Rediff Logo
Home > Money > Business Headlines > Report
June 6, 2002 | 1119 IST
  Money Matters

 -  Business Headlines
 -  Corporate Headlines
 -  Business Special
 -  Columns
 -  IPO Center
 -  Message Boards
 -  Mutual Funds
 -  Personal Finance
 -  Stocks
 -  Tutorials
 -  Search rediff


 Secrets every
 mother should

 Your Lipstick

 Make money
 while you sleep.

 Bathroom singing
 goes techno!

 Search the Internet
 Sites: Finance, Investment

Print this page Best Printed on  HP Laserjets
E-Mail this report to a friend

Punjab, a state in a shambles

Komal Ahuja

Pity poor Captain Amarinder Singh. Punjab's new chief minister has inherited a bankrupt state.

Once one of the fastest growing states in the country with the highest per capita income, Punjab's economy is in a shambles today. Seventy five per cent of its farmers do subsistence farming. Their ostentatious lifestyles have put them in a debt trap. As a result, dozens of them had to committ suicide.

The state is largely dependent on agriculture. Agriculture and allied activities account for 40 per cent of the state's gross domestic product.

The state is plagued by small agricultural holdings. So the mechanisation of agriculture has led to over-capitalisation and underutilisation of machines. According to government officials, only 16 to 40 per cent of the capacity of tractors is utilised. Indeed, tractors have become status symbols, something that helps in ensnaring a better bridegroom for daughters.

Even industry in Punjab is going through a bad phase. Many small businesses have closed down. The state government's finances are in a mess. The statistics tell just how badly off Punjab is.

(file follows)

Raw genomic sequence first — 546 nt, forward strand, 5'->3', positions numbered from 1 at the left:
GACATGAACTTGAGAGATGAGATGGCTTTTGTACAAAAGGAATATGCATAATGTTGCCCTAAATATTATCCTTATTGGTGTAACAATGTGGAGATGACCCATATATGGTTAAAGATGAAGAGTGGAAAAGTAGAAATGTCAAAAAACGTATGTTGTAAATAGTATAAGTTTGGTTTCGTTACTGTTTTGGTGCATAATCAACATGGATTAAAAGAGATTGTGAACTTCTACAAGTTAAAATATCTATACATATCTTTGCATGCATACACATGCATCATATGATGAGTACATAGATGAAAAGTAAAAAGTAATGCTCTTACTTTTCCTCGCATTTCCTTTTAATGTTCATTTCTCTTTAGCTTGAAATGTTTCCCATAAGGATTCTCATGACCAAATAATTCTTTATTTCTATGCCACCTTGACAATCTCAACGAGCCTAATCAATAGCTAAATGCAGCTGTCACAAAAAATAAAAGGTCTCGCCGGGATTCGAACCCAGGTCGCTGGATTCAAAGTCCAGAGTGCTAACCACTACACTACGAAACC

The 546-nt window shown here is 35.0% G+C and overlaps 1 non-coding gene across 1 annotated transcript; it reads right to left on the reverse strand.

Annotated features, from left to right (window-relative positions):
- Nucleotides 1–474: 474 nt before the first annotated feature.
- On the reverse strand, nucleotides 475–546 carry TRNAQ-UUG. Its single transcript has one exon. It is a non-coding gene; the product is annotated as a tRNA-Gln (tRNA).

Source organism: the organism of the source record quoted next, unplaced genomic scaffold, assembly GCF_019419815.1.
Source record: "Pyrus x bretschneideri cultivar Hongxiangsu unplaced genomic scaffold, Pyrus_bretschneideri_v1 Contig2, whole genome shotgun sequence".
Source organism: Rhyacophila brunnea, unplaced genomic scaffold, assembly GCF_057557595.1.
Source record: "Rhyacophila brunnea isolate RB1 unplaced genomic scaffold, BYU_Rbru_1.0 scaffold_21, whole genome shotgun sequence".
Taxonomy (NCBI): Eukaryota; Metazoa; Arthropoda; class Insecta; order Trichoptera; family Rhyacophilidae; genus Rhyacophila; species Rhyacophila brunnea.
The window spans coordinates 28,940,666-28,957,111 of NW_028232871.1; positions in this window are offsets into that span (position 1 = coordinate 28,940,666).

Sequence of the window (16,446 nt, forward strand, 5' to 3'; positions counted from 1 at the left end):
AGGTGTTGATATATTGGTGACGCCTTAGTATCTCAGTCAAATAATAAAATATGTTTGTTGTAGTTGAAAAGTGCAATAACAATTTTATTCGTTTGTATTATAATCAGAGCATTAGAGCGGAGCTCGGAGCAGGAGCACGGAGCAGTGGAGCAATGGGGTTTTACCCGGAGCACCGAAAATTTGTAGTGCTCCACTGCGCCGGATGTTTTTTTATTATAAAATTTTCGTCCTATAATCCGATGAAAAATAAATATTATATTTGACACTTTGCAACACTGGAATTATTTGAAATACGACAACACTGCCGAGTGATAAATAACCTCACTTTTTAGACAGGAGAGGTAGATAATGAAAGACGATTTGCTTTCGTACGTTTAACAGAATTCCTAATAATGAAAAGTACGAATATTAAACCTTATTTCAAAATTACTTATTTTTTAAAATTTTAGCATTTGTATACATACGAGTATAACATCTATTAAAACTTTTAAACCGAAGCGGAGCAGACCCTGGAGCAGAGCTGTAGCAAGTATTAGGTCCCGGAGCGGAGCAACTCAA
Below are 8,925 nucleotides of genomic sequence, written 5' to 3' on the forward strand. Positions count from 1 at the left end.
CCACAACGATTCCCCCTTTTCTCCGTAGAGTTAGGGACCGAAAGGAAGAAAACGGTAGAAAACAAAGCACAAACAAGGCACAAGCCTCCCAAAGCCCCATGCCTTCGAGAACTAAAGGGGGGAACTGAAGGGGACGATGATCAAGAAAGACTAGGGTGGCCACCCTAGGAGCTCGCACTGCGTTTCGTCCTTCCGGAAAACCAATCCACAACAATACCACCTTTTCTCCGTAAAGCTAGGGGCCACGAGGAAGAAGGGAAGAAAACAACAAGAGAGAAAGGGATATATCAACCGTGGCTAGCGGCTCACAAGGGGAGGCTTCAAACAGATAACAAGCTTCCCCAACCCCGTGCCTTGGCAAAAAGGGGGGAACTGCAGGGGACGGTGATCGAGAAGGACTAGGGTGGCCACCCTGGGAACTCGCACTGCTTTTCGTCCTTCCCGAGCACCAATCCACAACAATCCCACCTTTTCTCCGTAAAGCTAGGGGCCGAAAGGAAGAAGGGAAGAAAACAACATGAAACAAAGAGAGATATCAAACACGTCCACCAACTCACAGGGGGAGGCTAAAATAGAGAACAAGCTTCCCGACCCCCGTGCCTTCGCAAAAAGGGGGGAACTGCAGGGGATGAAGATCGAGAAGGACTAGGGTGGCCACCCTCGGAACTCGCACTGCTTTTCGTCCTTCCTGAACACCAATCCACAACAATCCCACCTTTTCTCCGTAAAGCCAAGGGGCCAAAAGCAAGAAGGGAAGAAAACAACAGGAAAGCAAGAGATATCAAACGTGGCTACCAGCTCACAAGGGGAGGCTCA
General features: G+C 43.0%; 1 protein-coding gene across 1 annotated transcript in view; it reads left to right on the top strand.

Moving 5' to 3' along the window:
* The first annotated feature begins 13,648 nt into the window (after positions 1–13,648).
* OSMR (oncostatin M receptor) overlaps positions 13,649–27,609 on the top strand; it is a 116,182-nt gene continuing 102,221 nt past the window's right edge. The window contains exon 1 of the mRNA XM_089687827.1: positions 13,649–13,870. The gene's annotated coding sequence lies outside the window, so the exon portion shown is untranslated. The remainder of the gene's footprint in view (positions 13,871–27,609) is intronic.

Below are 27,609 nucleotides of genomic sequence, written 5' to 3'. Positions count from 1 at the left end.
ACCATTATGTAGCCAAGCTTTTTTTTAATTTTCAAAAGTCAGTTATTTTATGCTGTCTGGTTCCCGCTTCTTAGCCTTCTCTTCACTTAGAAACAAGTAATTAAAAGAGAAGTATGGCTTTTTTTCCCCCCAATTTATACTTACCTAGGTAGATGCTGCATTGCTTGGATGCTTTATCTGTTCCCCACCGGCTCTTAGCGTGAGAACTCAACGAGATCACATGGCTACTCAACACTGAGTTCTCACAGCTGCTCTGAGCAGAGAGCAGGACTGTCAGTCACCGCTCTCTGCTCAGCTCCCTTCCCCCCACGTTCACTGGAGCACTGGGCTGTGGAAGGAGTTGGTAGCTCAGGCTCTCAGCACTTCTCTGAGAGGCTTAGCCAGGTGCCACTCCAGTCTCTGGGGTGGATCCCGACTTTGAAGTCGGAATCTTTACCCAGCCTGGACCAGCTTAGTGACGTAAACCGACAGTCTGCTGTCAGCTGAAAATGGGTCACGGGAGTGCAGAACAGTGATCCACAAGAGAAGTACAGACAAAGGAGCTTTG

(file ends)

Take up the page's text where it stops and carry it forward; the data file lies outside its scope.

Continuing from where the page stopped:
This year, Punjab has a revenue deficit of Rs 35 billion or 4.5 per cent of the gross domestic product. Its gross fiscal deficit is Rs 55 billion or 7 per cent of GDP. It has a public debt of Rs 330 billion, or 40 per cent of GDP. In 1999, salaries, pensions and interest payments comprised 142 per cent of total tax and non- tax receipts. Pensions in Punjab are the highest, higher than those of the Centre.

Not surprisingly, chief minister Singh is trying to pull Punjab out of the morass it is now in. The government clearly can't afford to continue supplying power free to farmers. No decision on putting a stop to this has, however, yet been taken. He has also been meeting important economists and asking them for advice on setting the state's economy right.

These apart, the chief minister has cracked down on power pilferage and tampering with meters, arrested teachers engaged in private tuition, ordered vigilance raids to check absenteeism among government employees and reimposed octroi in a bid to prop up state revenues.

There's also talk of imposing other tough revenue-generating measures. Singh has also started a crusade against corruption by arresting the chairman of the Punjab Public Service Commission and removing the vice-chancellor of Punjabi University, Patiala.

The government also has a new, less regulatory industrial policy on its drawing boards.

Last but not least, it it considering setting up agro processing zones in various parts of the state, pushing for the establishment of processed wheat product units and re-orienting farmers to produce what the market needs -- poultry, dairy products, fruits and vegetables, basmati, durum, pulses, and oilseeds.

Whether Amarinder Singh succeeds in achieving his goals has to be seen. Clearly, he has a tough, unenviable task ahead of him.

Powered by

The Rediff Budget Special
The Rediff-Business Standard Special